FLAGSTAFF — While many were off for this weekend in honor of President’s day—perhaps taking selfies at the Grand Canyon—Search and Rescue (SAR) crews had a busy weekend responding to three missions. Rescue assistance from Coconino County Search and Rescue was required in Williams, Ash Fork and Flagstaff.
The first occurred on Saturday at approximately 3:15 pm when the Williams Fire Department requested assistance responding to an injured adult male hiker in the Bennett Spring area. The hiker had sustained a fall and was complaining of back pain. Search and Rescue personnel responded and assisted with interpreting some GPS location information and rescuing the hiker from the location where he was injured.
Williams Fire personnel hiked in and made initial patient contact and SAR personnel hiked in with additional equipment. It was determined that a helicopter short haul rescue was the most appropriate technique due to the patient’s condition. An Arizona Department of Public Safety Air Rescue helicopter from Kingman responded to the scene and picked up a Heli-Rescue Technician from the Coconino County Sheriff’s Office. The Heli-Rescue Technician was inserted a short distance away from the patient and then hiked to the scene and placed the patient, who was on a backboard, into the Bauman Bag which is the device used during short haul rescue. The helicopter then conducted a short haul during which the rescuer and the patient were suspended 150 feet below the helicopter on a rope. The patient and rescuer were flown from the accident scene to Camp Clover landing zone where the patient was transferred to LifeLine Ambulance for transport to Flagstaff Medical Center. The rescue was complete by 6:30 pm.
While the rescue in Williams was occurring the Sheriff’s Office was responding to a report of a missing 9 year old male in the Westwood Ranch area north of Ashfork. The child had been last seen at 1:00 pm at a residence near Stone Lake and had run into the woods following an argument. When the child did not return in a short period of time the family contacted the Sheriff’s Office for assistance.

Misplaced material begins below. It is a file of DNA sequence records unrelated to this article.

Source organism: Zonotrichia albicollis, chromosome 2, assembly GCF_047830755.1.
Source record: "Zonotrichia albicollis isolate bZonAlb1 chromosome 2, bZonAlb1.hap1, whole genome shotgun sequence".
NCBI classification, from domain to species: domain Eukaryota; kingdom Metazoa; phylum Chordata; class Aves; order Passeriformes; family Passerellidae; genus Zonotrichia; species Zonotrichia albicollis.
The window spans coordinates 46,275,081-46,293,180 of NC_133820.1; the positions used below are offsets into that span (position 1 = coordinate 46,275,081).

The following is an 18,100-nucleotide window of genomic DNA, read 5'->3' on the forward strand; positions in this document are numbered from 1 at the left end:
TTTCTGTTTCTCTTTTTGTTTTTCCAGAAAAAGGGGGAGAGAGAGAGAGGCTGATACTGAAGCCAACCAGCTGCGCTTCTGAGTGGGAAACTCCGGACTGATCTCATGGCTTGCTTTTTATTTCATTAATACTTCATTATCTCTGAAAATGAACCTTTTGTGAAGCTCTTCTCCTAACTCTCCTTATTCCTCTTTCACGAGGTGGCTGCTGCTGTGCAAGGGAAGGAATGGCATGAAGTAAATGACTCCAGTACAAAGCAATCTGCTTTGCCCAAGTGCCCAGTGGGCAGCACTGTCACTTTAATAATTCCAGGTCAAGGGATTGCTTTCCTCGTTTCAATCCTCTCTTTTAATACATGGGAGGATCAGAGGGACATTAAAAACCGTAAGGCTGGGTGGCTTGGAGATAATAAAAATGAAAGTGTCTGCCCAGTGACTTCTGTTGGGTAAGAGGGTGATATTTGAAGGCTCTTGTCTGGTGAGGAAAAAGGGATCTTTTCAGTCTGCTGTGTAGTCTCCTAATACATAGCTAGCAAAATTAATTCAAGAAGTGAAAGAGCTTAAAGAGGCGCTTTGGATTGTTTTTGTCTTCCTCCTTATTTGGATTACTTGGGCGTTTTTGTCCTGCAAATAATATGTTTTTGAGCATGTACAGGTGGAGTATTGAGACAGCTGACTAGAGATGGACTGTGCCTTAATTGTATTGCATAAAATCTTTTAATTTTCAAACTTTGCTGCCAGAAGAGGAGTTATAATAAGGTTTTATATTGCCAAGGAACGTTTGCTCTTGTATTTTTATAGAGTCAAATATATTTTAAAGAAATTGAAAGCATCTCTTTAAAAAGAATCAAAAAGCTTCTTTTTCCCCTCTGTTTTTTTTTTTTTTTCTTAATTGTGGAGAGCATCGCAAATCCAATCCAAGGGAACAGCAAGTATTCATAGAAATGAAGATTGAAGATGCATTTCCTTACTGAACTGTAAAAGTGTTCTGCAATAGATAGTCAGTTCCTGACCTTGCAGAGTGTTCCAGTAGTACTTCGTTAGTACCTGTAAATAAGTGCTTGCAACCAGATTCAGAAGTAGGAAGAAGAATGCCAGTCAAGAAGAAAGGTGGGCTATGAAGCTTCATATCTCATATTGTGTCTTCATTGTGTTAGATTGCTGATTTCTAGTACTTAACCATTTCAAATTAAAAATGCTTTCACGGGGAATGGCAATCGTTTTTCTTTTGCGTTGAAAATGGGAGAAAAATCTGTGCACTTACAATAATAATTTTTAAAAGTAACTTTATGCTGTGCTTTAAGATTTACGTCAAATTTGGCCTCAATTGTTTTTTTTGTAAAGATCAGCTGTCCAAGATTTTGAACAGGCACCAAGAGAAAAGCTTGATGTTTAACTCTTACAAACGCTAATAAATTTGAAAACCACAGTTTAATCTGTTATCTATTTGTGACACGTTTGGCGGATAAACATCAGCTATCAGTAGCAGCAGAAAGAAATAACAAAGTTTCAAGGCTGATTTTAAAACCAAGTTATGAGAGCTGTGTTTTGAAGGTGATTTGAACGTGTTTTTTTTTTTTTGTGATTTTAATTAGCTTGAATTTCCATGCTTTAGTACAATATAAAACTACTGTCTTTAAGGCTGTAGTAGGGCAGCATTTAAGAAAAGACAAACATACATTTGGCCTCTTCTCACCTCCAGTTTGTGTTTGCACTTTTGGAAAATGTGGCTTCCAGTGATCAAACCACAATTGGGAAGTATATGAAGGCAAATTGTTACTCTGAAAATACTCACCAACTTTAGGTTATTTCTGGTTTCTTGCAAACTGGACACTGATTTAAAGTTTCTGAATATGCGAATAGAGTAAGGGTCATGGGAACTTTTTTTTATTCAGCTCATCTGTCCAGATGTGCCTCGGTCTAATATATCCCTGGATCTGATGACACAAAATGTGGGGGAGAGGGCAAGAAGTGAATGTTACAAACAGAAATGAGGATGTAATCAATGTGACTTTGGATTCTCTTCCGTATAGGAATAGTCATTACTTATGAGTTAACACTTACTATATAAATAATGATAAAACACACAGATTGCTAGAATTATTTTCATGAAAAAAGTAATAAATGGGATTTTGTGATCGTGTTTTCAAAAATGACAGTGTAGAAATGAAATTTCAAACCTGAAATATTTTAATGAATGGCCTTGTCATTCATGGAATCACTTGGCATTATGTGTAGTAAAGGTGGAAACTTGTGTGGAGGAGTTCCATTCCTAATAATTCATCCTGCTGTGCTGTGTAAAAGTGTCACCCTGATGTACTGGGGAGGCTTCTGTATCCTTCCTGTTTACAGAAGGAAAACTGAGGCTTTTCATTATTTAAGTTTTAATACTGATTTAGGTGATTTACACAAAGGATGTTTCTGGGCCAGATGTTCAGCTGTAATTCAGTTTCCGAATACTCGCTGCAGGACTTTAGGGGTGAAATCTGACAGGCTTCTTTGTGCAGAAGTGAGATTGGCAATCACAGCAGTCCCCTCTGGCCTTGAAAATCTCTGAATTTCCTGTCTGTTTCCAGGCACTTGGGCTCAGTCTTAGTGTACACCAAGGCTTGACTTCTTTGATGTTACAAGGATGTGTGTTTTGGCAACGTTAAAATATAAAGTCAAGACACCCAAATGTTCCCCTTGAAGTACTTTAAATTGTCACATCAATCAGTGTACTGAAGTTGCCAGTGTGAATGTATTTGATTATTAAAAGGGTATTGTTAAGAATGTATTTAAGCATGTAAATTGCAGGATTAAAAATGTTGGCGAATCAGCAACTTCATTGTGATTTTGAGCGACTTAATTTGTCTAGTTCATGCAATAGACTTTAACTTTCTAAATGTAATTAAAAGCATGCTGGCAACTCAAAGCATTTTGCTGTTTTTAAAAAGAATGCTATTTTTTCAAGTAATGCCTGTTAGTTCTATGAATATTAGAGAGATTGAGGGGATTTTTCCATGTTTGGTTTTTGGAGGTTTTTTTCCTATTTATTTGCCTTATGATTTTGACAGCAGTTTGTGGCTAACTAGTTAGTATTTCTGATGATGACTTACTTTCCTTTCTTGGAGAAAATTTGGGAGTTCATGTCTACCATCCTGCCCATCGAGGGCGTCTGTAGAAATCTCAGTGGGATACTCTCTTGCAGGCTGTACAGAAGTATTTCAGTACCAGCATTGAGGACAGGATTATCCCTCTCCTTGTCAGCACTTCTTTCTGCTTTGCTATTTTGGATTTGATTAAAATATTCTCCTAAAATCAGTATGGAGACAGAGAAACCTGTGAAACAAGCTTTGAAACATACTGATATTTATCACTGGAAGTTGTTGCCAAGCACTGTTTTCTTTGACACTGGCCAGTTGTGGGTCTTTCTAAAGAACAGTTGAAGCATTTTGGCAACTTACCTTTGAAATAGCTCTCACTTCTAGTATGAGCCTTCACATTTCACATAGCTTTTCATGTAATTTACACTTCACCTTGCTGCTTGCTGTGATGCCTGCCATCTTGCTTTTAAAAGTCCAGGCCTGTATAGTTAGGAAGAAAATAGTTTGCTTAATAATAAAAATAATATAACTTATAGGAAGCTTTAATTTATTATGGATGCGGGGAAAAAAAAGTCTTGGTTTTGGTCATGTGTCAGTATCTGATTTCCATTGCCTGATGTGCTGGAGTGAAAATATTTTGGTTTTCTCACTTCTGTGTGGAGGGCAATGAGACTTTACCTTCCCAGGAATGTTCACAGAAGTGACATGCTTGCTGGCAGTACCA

Deputies and Search and Rescue responded to the scene. Both a tracking and trailing search dog and an area search dog were used during the initial response. Additional ground search and rescue and the DPS Air Rescue helicopter joined the search using night vision in forward looking infrared units to search for the child. Due to the large search area additional search and rescue resources were requested from Yavapai County Sheriff’s Office to respond in the morning. At approximately 7:24 AM on Sunday as the Yavapai County Sheriff’s Office team were driving to the incident command post location they located the child walking down a road. The child identified himself and asked for help. The child was cold and tired but in otherwise good condition. He was transported to the incident command post and reunited with his family.
On Sunday night at approximately 9:30 PM the Sheriff’s Office and SAR personnel responded to a report of four lost hikers; three males and one female, on Mt. Elden in need of assistance. The hikers had become stranded due to darkness near the waterfall area on Mt. Elden. Rescuers made voice contact with them in that area and then DPS Air Rescue was able to locate them and guide them down the slope which they illuminated with the spotlight. Rescuers met them on their descent and then guided them to the trail head. The hikers were lightly dressed and not prepared for cold overnight temperatures. This was the second rescue in the waterfall area of Mt. Elden in a week.
Search and Rescue would like to remind outdoor recreationists to follow some simple advice to keep them safe and aid in a search and rescue effort if it is needed. Outdoor recreationists should always tell someone where they are going and when they will be back so that if a person does not arrive as expected Search and Rescue will have a place to start the search effort. Recreationists should also carry the 10 essentials on every hike since no one ever intends to get lost or hurt on their outing but it can happen. Those essentials include:
3. Extra warm clothing
4. Navigation equipment (map, compass, GPS)
5. Headlamp/Flashlight and extra batteries
6. First Aid Kit
7. Shelter Material such as a space blanket or large leaf bag
8. Fire starting kit or backpacking stove
9. Pocket knife or multi-tool
10. Whistle/Signal mirror
An eleventh essential is a cell phone. While a cell phone doesn’t always work in backcountry locations, sending and receiving texts sometimes works when calls don’t. Also, your cell phone can help provide rescuers with important information about the situation and the location.